Viking arrowheads emerge from melting Norwegian glaciers


Julian Martinsen bends down and places a tape measure next to a small treasure located between two large rocks. He is the curator and archaeologist in Oppland County and has been  tasked with picking up and packing the artefacts that the team of archaeologists find.

“This is a rare specimen, a bird point,” says Martinsen, as he picks a mysterious arrowhead up off the ground. The arrow has a very special appearance. The point is split in half, like two knife blades facing each other.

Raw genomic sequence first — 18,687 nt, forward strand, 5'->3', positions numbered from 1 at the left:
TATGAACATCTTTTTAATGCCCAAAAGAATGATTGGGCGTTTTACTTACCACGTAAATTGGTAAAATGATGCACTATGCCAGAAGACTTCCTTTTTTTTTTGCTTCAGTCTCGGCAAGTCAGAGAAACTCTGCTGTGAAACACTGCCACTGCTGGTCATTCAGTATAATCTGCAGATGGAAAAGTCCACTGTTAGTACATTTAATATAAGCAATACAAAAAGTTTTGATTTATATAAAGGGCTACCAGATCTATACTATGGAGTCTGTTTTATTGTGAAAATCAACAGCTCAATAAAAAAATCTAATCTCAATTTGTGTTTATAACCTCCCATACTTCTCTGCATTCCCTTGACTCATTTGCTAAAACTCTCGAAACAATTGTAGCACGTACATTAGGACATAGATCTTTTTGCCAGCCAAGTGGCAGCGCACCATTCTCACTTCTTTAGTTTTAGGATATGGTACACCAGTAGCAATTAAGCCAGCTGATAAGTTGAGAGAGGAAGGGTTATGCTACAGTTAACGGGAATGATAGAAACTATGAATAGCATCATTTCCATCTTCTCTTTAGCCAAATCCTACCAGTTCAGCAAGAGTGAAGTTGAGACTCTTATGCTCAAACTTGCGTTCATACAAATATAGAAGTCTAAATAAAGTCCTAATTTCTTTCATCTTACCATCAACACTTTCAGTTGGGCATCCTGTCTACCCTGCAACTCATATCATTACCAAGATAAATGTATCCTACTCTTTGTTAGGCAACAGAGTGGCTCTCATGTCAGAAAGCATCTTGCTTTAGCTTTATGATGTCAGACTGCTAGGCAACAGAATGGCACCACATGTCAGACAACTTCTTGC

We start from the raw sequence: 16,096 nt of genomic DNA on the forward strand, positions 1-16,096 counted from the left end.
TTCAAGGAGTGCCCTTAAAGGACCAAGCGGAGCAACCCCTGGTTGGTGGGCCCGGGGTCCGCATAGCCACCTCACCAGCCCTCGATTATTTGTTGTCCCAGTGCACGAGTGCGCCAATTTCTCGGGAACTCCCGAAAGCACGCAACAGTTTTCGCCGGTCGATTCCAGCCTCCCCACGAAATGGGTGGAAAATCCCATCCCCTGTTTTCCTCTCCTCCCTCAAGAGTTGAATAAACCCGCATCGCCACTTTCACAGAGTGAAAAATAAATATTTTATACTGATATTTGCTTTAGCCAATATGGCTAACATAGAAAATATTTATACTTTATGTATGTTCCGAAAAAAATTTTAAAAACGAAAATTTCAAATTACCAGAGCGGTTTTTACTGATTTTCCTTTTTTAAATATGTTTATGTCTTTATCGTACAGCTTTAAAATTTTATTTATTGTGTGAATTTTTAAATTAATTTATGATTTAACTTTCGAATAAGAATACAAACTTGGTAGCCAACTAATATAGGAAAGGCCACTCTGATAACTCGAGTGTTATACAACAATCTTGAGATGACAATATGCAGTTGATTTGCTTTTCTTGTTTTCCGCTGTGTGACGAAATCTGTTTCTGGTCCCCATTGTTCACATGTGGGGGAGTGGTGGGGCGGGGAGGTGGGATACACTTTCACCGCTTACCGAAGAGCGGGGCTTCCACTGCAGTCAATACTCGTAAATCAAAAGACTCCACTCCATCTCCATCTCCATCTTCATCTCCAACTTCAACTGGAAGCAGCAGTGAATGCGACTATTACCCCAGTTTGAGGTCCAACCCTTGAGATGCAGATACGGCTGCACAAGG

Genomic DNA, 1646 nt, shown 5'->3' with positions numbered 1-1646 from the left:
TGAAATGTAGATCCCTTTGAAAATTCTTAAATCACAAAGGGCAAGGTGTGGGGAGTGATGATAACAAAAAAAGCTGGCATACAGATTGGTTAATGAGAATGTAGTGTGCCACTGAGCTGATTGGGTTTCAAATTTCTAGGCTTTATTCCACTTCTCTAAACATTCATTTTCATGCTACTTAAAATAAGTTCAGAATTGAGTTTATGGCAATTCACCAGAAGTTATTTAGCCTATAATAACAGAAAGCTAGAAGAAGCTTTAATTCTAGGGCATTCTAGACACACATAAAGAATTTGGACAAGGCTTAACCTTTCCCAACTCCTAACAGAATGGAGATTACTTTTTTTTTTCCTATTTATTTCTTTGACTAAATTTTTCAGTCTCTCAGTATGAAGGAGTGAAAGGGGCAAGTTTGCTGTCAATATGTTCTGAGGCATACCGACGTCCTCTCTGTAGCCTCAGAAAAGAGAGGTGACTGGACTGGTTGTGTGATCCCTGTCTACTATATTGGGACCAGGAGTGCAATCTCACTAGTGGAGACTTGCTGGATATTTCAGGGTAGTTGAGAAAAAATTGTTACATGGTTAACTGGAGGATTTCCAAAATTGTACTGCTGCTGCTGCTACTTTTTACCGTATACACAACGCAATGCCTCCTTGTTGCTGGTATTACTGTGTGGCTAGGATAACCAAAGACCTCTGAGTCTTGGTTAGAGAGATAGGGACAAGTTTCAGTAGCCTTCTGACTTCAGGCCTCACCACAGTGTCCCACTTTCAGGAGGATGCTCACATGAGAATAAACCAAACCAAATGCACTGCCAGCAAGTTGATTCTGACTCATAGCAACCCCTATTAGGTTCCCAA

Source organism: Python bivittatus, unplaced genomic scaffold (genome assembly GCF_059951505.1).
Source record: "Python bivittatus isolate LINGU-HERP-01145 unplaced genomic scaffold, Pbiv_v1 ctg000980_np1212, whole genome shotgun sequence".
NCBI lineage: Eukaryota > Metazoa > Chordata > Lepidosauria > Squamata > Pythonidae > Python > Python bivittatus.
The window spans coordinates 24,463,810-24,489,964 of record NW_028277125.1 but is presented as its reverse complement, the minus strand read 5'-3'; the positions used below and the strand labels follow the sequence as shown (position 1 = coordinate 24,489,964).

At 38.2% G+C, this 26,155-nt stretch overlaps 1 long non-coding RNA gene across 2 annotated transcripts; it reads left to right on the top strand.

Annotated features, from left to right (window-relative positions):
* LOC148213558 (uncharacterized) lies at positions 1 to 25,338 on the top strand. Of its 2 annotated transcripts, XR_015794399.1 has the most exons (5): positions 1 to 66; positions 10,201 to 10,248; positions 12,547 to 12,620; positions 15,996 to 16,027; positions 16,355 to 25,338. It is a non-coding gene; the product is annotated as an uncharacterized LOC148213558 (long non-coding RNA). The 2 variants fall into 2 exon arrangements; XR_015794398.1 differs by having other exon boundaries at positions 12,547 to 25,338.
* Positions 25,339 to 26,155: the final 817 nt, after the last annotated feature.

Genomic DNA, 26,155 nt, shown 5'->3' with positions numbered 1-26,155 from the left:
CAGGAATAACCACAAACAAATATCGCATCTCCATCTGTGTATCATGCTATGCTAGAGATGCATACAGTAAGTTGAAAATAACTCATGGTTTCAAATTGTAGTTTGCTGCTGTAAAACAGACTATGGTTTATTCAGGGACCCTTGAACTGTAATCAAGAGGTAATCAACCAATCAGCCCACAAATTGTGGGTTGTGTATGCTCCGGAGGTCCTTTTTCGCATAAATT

According to Martinsen, it stems from the Viking Age, between 900 and 1050 CE. The dating is based on what kinds of arrows and building techniques people used in different time periods.

This is one of the arrows that have melted out of an old glacier on the mountain Kvitingskjølen in southern Norway’s Jotunheimen range. The archaeologists are looking for objects that —until now — have been buried under the ice pack. Some may be thousands of years old.

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